The story of Jesus' presentation at the Temple in Jerusalem is one of the few stories that tell of Jesus' childhood. It is a reminder that the gospels are not written as biographies, but rather they are stories that seek to proclaim the gospel and to support and strengthen faith in Christ. It is clear that Luke's childhood stories seek to make the point that Jesus was born a Jew among Jews. He came under the law of Moses, and although he fulfilled the law in honouring his father and mother (Luke 2v51), his ultimate obedience was to his heavenly Father (Luke 2v49). 

The presentation in Jerusalem is motivated by the requirements of the law of Moses. According to Leviticus 12, a woman, 40 days after giving birth, is to bring an offering to the temple for her purification. According to Exodus 13 every first-born male "belongs" to the Lord, and needed to be redeemed, and according to Numbers the redemption involved the payment of 5 shekels. The biblical notion of redemption included the idea that the first-born son, in a special way, is dedicated to serve him. In a similar way to the story of Samuel, where his mother Hannah dedicates her son Samuel to God's service. It is clear that Mary in Luke takes the role of Hannah (Luke 1 v46-55 compare 1 Samuel 1v11 and 2v1-10), while Jesus takes the role of Samuel (Luke 2v40 & 52, compare 1 Samuel 2v26). Thus when Joseph and Mary present Jesus to the Lord in the temple in Jerusalem, they are in effect dedicating his life to God. Jesus will be "holy to the Lord" (Luke 2v23). Luke's wording reminds us of Luke 1v35 where the angel Gabriel tells Mary that her son will be "holy" and will be called the "Son of God", because he will be conceived by the Holy Spirit. The story thus sets the stage for Jesus' life to be dedicated fully to his heavenly Father (Luke 2v49). But instead of being redeemed, Jesus himself, will by his death, redeem others through his sacrifice on the cross. This dedication of Jesus to God at the temple sets Jesus on the road to his work of redemption.

Simeon and Anna appear as devout Jews who are awaiting the fulfillment of God's promises of consolation and redemption for Israel. Simeon and Anna thus become the spokesman and spokeswoman for the salvation and redemption that is to come through Jesus. Simeon gets a glimpse of the salvation that one-day the whole world will see (cf:Luke 3v6); forgiveness of sins and deliverance from eternal death (Acts 13v38-39 & 46-47). That is the ultimate meaning of Christmas, the incarnation of the Son of God.

Joseph and Mary marvelled at what was said about Jesus (Luke 2v33) for three reasons.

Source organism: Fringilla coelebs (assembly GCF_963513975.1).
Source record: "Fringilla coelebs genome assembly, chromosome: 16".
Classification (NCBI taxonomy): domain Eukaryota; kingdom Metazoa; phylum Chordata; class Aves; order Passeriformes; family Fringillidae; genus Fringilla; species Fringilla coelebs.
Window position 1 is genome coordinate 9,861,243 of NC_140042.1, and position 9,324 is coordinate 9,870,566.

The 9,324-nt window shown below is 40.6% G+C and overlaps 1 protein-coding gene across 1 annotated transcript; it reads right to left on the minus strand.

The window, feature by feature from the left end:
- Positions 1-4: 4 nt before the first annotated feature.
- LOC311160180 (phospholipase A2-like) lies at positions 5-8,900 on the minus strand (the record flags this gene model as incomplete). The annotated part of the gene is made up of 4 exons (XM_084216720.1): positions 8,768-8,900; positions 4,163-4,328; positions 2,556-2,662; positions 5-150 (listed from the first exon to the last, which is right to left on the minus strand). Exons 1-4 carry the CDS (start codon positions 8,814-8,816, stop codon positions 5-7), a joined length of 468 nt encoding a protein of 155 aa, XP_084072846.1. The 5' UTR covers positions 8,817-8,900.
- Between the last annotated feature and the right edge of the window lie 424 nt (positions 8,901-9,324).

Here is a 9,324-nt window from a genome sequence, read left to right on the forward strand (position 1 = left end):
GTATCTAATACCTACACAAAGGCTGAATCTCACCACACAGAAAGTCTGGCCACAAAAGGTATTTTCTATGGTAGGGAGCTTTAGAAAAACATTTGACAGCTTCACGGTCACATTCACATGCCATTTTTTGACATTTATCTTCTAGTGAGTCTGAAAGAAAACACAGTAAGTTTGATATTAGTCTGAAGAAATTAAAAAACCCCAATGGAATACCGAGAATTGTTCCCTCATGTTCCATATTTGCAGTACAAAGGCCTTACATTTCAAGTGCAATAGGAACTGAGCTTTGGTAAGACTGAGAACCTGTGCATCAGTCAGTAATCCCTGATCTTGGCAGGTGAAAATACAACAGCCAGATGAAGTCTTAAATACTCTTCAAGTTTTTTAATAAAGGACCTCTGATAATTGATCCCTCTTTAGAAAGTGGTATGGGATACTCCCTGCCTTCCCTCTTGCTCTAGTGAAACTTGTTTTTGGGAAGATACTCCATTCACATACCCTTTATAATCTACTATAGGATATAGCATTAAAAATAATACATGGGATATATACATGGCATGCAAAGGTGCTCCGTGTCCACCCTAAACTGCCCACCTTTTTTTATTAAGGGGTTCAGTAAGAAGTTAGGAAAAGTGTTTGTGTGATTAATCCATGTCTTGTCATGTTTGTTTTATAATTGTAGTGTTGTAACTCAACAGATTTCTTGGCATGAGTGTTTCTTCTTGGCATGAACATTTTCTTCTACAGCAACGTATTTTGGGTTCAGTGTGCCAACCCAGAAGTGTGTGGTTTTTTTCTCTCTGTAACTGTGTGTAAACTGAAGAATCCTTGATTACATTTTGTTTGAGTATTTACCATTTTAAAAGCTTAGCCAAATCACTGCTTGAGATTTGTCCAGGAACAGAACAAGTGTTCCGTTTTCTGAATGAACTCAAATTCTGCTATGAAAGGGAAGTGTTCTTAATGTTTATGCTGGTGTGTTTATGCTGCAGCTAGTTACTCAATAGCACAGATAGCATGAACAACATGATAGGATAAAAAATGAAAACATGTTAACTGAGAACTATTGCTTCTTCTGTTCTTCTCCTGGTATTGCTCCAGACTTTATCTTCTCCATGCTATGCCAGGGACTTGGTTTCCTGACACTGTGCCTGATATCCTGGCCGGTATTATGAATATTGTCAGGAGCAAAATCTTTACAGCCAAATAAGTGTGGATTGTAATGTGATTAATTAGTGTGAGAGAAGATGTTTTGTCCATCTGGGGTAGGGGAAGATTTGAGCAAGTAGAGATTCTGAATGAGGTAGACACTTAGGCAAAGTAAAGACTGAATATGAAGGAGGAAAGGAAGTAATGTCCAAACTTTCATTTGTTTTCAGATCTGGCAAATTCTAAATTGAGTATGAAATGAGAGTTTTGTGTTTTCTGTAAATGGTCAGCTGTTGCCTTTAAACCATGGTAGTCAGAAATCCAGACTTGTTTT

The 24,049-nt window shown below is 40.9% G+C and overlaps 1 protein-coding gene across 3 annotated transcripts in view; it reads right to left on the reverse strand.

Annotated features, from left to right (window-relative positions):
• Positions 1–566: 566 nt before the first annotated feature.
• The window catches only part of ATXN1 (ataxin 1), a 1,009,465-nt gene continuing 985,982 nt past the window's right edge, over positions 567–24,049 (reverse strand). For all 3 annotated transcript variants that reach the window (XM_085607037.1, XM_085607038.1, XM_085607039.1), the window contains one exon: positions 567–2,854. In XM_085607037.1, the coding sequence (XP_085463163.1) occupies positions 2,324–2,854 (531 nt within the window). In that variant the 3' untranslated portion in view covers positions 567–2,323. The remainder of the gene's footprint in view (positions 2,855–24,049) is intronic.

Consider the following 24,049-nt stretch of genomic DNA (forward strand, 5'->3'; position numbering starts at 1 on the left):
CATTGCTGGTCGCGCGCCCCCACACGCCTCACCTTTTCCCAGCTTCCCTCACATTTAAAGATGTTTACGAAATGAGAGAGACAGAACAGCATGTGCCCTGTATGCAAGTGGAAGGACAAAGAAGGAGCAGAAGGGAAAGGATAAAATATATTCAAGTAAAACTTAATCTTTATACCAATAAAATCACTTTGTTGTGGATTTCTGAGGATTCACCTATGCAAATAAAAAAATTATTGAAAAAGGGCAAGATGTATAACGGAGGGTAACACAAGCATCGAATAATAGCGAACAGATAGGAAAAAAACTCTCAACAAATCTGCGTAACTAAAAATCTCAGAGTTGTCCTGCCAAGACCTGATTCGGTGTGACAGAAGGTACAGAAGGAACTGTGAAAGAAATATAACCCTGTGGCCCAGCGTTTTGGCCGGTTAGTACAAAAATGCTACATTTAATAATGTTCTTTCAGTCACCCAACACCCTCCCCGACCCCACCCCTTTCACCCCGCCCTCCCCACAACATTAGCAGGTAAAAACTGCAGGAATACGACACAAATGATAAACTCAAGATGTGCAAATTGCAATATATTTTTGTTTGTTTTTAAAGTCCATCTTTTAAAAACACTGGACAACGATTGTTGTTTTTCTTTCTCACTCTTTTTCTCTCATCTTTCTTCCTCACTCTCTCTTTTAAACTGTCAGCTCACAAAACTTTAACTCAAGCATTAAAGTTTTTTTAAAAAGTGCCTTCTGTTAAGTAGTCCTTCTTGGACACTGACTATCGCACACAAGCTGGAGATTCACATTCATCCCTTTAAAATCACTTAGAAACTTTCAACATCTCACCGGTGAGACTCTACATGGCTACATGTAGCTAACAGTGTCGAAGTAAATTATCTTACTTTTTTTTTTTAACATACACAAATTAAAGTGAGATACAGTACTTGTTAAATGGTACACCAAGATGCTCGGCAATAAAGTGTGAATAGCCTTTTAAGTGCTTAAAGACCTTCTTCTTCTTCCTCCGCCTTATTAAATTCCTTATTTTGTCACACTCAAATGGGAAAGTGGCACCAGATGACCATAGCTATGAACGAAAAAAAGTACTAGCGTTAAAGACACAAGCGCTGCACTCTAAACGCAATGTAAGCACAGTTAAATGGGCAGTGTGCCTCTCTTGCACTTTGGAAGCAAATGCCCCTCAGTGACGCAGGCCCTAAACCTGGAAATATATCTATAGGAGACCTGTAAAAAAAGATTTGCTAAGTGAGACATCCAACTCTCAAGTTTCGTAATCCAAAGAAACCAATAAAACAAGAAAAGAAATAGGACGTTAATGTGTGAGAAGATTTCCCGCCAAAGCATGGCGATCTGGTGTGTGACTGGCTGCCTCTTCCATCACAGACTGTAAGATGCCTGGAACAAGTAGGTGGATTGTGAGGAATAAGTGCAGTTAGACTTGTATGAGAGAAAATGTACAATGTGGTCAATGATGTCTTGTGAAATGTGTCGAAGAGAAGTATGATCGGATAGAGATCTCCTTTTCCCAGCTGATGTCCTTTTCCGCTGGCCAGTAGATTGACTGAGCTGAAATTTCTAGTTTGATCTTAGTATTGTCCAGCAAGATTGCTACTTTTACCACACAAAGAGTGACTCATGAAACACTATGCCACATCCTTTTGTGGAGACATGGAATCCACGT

• First Simeon said that their son, Jesus, was a gift from God; he recognised that Jesus was special, and said that he would be a light to the entire world.
  • Second Simeon prophesied that Jesus would have a paradoxical effect on Israel. Some would fall because of him, while others would rise again. With Jesus there would be no neutral ground, people would either joyfully accept him or totally reject him. As Jesus' mother, Mary, would be grieved by the widespread rejection he would face.
  • Third both Simeon and Anna led by the Holy Spirit, recognised Jesus as the promised Messiah.

This passage also reminds us of some key challenges, as we come to the end of one year, and look forward with faith and expectation to the next.

We are reminded that with Jesus there is no middle ground. We are either for him or against him, there is no sitting on the fence, no room for "I'm not sure!" Whether we like it or not, we have made a decision about Jesus and our relationship with him, whether we want him to be significant or insignificant in our lives. Whether we have given our all to him, and asked him to take the lead, or not. I pray that we have made the choice to ask him to be in control, and if not, reconsider our approach to him and the role we want him to take in our lives.
We are also reminded of how important it is to influence children, no matter how old, in the right way. Mary and Joseph put God at the centre of their family life from the start, no matter what happened they wanted to have the right influence on their child, and that meant God had to be at the centre. As Christian's, whenever we come into contact with children, we are showing them what God is like. Are we being the example our Heavenly Father wants us to be? Are we a good example? We may be the only Bible they read, the only Christian they may come into contact with! In the face of this, may we not shrink back or make excuses, but by the power of the Holy Spirit live up to the challenge that our Father has set before us. As we look forward to this coming year, which children are we prepared to commit to regularly pray for? 

Our final hymn is : 'Joy to the World'

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We are united with churches throughout the country as we share together in the 'The UK Blessing'.